Customizing WP-Members with pluggable functions

There are many requests that come into this blog asking how to customize certain elements of the WP-Members plug-in. While I’ve made attempts to have WP-Members be as flexible as possible, there are times when a specific customization request would be outside the existing process flow of the plug-in and would require making changes directly to the functions in the plug-in itself.  

Making direct changes to the functions within the plug-in is discouraged because it puts the user in a difficult situation. These types of changes are generally referred to as “hacks” and hacks must be reapplied anytime you upgrade the plug-in. Avoiding upgrades because of the need to update your hacks is a bad practice because upgrades often include important security updates.

So to make things a little more extensible, I have introduced pluggable functions to the WP-Members plug-in. Pluggable functions are functions that can be recreated outside of the plug-in itself without the need to make changes to the core script files directly. This actually was introduced out of my own needs as I have clients using the plug-in in a customized way and everytime I do an upgrade, I need to make sure their customizations stay compatible. This method has been working well in that regard, and so it is being introduced to the public users of the plug-in as well.

Caveats, Caution, Etc.

The process is not without its own caveats. For starters, you will need some basic understanding of PHP. Don’t let that scare you too much, because in general, you should be able to back out of your changes fairly easily. But I must warn you that you should know what you are doing if you deal with any code that makes any changes to your data (i.e. writing to the database).

You will also need to be aware that changes in an update may affect your plugged functions. You may still need to make updates and changes once your customizations are put into place. It is just that you won’t be doing this within the plugin itself. But you will still need to keep careful track of any updates that have been put into place with a new version release.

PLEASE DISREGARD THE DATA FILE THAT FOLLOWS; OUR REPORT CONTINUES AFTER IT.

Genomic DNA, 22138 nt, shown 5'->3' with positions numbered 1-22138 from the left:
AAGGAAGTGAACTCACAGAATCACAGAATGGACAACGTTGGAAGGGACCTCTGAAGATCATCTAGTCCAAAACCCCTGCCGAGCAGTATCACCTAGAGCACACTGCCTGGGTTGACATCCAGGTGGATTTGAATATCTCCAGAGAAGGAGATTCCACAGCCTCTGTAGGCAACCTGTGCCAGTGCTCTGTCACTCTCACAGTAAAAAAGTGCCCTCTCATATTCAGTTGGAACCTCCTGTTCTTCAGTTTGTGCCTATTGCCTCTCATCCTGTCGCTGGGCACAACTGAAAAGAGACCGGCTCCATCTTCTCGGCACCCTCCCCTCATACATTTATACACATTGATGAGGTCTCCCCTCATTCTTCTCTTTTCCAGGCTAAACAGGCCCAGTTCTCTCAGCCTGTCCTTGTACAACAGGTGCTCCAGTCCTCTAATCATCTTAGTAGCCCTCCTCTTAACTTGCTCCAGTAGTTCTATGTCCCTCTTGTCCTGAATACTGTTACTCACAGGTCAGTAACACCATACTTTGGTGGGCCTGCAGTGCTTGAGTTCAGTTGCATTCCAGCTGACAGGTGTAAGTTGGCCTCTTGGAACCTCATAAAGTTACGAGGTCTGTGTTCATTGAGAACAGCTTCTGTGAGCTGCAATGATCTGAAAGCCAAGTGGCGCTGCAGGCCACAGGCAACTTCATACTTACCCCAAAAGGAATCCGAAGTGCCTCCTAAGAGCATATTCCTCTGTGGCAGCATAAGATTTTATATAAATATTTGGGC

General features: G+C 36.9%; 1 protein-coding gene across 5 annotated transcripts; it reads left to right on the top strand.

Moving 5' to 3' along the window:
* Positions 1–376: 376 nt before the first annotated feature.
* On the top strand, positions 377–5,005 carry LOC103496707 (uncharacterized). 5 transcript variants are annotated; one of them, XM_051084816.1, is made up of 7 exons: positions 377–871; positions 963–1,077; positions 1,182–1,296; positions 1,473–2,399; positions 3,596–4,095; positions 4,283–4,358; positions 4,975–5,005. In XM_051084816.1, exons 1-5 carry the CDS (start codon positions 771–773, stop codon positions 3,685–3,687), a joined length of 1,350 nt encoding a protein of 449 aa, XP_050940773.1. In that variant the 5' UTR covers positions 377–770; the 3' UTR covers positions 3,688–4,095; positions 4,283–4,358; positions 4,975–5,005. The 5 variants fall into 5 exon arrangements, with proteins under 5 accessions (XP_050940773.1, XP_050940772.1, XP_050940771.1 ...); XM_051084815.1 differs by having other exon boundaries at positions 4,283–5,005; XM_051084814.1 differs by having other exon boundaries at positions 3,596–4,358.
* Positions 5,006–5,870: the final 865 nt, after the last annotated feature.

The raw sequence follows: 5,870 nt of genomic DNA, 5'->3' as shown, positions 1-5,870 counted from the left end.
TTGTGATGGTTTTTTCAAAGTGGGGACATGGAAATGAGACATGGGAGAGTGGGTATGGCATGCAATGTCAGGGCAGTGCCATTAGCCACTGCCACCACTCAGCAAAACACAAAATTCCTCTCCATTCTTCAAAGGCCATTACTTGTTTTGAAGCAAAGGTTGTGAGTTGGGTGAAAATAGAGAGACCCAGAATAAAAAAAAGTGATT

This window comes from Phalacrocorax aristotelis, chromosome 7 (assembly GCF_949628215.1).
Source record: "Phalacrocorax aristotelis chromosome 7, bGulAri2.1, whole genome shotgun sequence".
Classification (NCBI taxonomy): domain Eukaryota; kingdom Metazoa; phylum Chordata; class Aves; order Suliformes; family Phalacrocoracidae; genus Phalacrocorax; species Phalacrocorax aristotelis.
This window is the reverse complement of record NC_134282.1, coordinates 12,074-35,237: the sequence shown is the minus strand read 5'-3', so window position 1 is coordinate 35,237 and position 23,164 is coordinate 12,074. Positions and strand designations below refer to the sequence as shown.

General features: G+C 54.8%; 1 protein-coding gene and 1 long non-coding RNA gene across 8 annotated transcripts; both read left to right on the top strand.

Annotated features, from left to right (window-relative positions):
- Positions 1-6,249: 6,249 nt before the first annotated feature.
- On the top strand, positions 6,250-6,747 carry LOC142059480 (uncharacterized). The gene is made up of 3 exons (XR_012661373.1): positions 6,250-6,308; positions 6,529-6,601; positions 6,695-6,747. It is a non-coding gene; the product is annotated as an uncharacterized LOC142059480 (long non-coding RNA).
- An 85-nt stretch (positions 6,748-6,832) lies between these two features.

WordPress Standards

The WP-Members project attempts to follow WordPress best practices when it comes to development. This includes how the functions are named, commented, and documented.

Function Names

All (or almost all) of the functions within WP-Members carry a prefix of wpmem_ followed by the name of the function (admin functions are wpmem_a_name-of-function). This is to avoid the possibility of name collisions with WordPress functions or functions from another plugin.


I have tried to keep up with comments in the code, but it doesn’t always work out that way. But, in general, if something is new or has been changed from a previous version, then it is noted in the comments. This will be important to you in keeping your plugged functions up-to-date by knowing what changes have been made.


WP-Members attempts to follow the PHP DocBlock standards. This is the location before the function that gives you information about the function, what it does, and what it needs.

Putting it all together

A pluggable function in WP-Members will be wrapped with the line:

if( ! function_exists( 'wpmem_name-of-function' ) ) :

It will end with this: